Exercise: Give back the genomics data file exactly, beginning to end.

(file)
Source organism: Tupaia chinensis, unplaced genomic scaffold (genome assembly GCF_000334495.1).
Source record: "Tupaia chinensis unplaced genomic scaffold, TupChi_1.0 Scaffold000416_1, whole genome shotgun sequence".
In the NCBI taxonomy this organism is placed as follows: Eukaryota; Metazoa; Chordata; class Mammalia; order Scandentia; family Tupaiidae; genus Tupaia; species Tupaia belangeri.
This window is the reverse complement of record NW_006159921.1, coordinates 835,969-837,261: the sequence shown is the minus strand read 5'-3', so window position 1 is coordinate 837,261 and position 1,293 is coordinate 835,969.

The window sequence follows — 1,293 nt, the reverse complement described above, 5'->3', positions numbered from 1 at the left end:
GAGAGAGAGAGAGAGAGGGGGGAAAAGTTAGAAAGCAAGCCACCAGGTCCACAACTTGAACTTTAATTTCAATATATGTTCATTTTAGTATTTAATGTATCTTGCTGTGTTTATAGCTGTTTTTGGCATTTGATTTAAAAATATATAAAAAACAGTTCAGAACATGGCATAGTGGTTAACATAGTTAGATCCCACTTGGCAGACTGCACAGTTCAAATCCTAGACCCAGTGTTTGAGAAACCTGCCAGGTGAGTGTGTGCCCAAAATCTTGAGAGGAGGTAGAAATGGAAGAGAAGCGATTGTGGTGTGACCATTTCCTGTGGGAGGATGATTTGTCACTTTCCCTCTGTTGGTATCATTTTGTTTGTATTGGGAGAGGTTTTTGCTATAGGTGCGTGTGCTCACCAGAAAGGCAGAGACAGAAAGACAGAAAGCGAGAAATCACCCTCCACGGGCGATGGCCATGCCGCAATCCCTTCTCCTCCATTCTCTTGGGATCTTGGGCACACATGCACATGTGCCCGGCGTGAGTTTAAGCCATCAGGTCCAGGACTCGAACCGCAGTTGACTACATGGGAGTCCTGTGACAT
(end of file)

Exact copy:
Source organism: Tupaia chinensis, unplaced genomic scaffold (genome assembly GCF_000334495.1).
Source record: "Tupaia chinensis unplaced genomic scaffold, TupChi_1.0 Scaffold000416_1, whole genome shotgun sequence".
In the NCBI taxonomy this organism is placed as follows: Eukaryota; Metazoa; Chordata; class Mammalia; order Scandentia; family Tupaiidae; genus Tupaia; species Tupaia belangeri.
This window is the reverse complement of record NW_006159921.1, coordinates 835,969-837,261: the sequence shown is the minus strand read 5'-3', so window position 1 is coordinate 837,261 and position 1,293 is coordinate 835,969.

The window sequence follows — 1,293 nt, the reverse complement described above, 5'->3', positions numbered from 1 at the left end:
GAGAGAGAGAGAGAGAGGGGGGAAAAGTTAGAAAGCAAGCCACCAGGTCCACAACTTGAACTTTAATTTCAATATATGTTCATTTTAGTATTTAATGTATCTTGCTGTGTTTATAGCTGTTTTTGGCATTTGATTTAAAAATATATAAAAAACAGTTCAGAACATGGCATAGTGGTTAACATAGTTAGATCCCACTTGGCAGACTGCACAGTTCAAATCCTAGACCCAGTGTTTGAGAAACCTGCCAGGTGAGTGTGTGCCCAAAATCTTGAGAGGAGGTAGAAATGGAAGAGAAGCGATTGTGGTGTGACCATTTCCTGTGGGAGGATGATTTGTCACTTTCCCTCTGTTGGTATCATTTTGTTTGTATTGGGAGAGGTTTTTGCTATAGGTGCGTGTGCTCACCAGAAAGGCAGAGACAGAAAGACAGAAAGCGAGAAATCACCCTCCACGGGCGATGGCCATGCCGCAATCCCTTCTCCTCCATTCTCTTGGGATCTTGGGCACACATGCACATGTGCCCGGCGTGAGTTTAAGCCATCAGGTCCAGGACTCGAACCGCAGTTGACTACATGGGAGTCCTGTGACAT